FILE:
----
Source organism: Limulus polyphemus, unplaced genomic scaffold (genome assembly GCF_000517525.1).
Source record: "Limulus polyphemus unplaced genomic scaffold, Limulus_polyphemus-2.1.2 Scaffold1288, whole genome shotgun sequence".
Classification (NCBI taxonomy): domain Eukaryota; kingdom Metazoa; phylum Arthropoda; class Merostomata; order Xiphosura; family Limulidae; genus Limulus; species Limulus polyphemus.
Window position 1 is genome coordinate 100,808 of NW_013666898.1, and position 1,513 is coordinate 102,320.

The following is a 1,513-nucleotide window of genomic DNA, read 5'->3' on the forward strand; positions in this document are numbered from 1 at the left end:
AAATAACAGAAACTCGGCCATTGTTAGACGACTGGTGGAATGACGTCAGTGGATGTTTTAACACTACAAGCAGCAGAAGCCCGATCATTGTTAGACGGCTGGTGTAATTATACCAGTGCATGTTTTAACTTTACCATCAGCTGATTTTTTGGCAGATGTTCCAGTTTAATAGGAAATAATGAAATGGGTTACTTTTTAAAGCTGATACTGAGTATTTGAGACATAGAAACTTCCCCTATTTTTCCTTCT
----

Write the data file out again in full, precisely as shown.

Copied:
Source organism: Limulus polyphemus, unplaced genomic scaffold (genome assembly GCF_000517525.1).
Source record: "Limulus polyphemus unplaced genomic scaffold, Limulus_polyphemus-2.1.2 Scaffold1288, whole genome shotgun sequence".
Classification (NCBI taxonomy): domain Eukaryota; kingdom Metazoa; phylum Arthropoda; class Merostomata; order Xiphosura; family Limulidae; genus Limulus; species Limulus polyphemus.
Window position 1 is genome coordinate 100,808 of NW_013666898.1, and position 1,513 is coordinate 102,320.

The following is a 1,513-nucleotide window of genomic DNA, read 5'->3' on the forward strand; positions in this document are numbered from 1 at the left end:
AAATAACAGAAACTCGGCCATTGTTAGACGACTGGTGGAATGACGTCAGTGGATGTTTTAACACTACAAGCAGCAGAAGCCCGATCATTGTTAGACGGCTGGTGTAATTATACCAGTGCATGTTTTAACTTTACCATCAGCTGATTTTTTGGCAGATGTTCCAGTTTAATAGGAAATAATGAAATGGGTTACTTTTTAAAGCTGATACTGAGTATTTGAGACATAGAAACTTCCCCTATTTTTCCTTCT